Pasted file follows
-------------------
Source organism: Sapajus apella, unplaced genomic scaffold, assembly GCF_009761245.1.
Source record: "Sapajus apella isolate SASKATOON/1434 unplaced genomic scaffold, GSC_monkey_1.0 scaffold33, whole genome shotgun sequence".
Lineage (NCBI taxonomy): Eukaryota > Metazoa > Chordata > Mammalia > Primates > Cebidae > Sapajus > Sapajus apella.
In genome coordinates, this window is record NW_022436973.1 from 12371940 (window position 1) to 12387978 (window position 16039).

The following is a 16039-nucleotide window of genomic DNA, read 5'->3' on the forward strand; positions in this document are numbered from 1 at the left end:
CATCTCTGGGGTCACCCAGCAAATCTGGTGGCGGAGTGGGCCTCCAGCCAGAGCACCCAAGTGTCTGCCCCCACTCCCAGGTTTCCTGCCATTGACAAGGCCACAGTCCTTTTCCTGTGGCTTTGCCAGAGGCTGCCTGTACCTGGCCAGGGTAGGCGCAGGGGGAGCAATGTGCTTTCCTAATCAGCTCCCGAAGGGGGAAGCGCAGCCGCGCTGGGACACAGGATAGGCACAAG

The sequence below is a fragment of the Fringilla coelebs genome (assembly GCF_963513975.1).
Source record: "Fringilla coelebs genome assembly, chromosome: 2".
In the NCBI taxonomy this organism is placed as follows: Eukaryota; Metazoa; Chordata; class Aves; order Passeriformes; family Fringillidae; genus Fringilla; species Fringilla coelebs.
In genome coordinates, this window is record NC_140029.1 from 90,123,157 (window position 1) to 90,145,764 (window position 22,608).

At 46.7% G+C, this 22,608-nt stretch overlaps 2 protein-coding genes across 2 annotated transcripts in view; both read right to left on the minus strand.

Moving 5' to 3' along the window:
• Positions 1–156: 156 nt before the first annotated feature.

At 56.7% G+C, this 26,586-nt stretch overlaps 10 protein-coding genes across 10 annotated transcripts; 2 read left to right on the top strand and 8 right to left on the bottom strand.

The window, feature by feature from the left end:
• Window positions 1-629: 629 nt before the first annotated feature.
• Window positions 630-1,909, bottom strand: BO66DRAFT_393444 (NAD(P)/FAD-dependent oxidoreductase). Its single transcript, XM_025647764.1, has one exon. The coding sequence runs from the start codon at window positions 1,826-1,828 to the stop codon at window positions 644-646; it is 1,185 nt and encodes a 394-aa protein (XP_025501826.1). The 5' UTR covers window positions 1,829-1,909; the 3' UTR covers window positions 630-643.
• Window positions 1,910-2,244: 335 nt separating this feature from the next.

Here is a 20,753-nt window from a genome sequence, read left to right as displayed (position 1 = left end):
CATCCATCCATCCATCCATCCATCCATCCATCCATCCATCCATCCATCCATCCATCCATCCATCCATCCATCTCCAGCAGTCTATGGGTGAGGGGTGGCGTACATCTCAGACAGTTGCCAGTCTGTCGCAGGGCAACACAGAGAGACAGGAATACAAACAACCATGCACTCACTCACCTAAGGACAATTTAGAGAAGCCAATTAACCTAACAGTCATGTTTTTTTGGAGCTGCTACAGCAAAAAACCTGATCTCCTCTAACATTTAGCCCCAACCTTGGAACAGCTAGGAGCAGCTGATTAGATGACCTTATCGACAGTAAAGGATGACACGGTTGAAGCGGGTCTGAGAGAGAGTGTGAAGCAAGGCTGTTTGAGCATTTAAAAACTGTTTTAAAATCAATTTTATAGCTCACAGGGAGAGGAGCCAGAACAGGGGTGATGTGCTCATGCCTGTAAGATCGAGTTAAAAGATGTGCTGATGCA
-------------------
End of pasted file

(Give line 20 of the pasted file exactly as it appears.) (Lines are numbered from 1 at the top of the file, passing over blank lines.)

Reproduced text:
CATCCATCCATCCATCCATCCATCCATCCATCCATCCATCCATCCATCCATCCATCCATCCATCCATCCATCTCCAGCAGTCTATGGGTGAGGGGTGGCGTACATCTCAGACAGTTGCCAGTCTGTCGCAGGGCAACACAGAGAGACAGGAATACAAACAACCATGCACTCACTCACCTAAGGACAATTTAGAGAAGCCAATTAACCTAACAGTCATGTTTTTTTGGAGCTGCTACAGCAAAAAACCTGATCTCCTCTAACATTTAGCCCCAACCTTGGAACAGCTAGGAGCAGCTGATTAGATGACCTTATCGACAGTAAAGGATGACACGGTTGAAGCGGGTCTGAGAGAGAGTGTGAAGCAAGGCTGTTTGAGCATTTAAAAACTGTTTTAAAATCAATTTTATAGCTCACAGGGAGAGGAGCCAGAACAGGGGTGATGTGCTCATGCCTGTAAGATCGAGTTAAAAGATGTGCTGATGCA